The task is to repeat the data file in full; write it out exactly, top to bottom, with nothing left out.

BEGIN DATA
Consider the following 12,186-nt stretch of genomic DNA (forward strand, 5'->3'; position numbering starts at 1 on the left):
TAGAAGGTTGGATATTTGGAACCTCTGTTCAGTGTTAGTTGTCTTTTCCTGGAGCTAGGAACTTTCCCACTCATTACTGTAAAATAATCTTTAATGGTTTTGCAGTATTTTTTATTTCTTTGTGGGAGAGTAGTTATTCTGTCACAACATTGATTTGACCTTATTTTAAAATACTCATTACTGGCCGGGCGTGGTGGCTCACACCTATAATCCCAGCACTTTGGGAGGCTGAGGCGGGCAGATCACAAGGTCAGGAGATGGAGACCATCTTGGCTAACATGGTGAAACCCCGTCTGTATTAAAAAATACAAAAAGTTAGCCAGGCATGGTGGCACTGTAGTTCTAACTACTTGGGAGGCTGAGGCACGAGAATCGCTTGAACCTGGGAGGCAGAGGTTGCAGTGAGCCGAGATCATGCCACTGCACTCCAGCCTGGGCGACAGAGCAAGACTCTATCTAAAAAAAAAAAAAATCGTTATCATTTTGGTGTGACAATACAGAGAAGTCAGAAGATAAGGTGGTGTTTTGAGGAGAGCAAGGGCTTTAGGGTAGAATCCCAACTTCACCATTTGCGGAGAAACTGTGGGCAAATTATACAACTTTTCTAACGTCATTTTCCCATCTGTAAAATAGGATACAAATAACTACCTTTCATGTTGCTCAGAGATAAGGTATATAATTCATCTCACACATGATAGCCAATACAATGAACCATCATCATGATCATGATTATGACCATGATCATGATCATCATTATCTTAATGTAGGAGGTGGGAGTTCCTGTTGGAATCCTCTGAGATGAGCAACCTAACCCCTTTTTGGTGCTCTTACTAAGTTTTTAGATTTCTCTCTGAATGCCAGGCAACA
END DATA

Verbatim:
Consider the following 12,186-nt stretch of genomic DNA (forward strand, 5'->3'; position numbering starts at 1 on the left):
TAGAAGGTTGGATATTTGGAACCTCTGTTCAGTGTTAGTTGTCTTTTCCTGGAGCTAGGAACTTTCCCACTCATTACTGTAAAATAATCTTTAATGGTTTTGCAGTATTTTTTATTTCTTTGTGGGAGAGTAGTTATTCTGTCACAACATTGATTTGACCTTATTTTAAAATACTCATTACTGGCCGGGCGTGGTGGCTCACACCTATAATCCCAGCACTTTGGGAGGCTGAGGCGGGCAGATCACAAGGTCAGGAGATGGAGACCATCTTGGCTAACATGGTGAAACCCCGTCTGTATTAAAAAATACAAAAAGTTAGCCAGGCATGGTGGCACTGTAGTTCTAACTACTTGGGAGGCTGAGGCACGAGAATCGCTTGAACCTGGGAGGCAGAGGTTGCAGTGAGCCGAGATCATGCCACTGCACTCCAGCCTGGGCGACAGAGCAAGACTCTATCTAAAAAAAAAAAAAATCGTTATCATTTTGGTGTGACAATACAGAGAAGTCAGAAGATAAGGTGGTGTTTTGAGGAGAGCAAGGGCTTTAGGGTAGAATCCCAACTTCACCATTTGCGGAGAAACTGTGGGCAAATTATACAACTTTTCTAACGTCATTTTCCCATCTGTAAAATAGGATACAAATAACTACCTTTCATGTTGCTCAGAGATAAGGTATATAATTCATCTCACACATGATAGCCAATACAATGAACCATCATCATGATCATGATTATGACCATGATCATGATCATCATTATCTTAATGTAGGAGGTGGGAGTTCCTGTTGGAATCCTCTGAGATGAGCAACCTAACCCCTTTTTGGTGCTCTTACTAAGTTTTTAGATTTCTCTCTGAATGCCAGGCAACA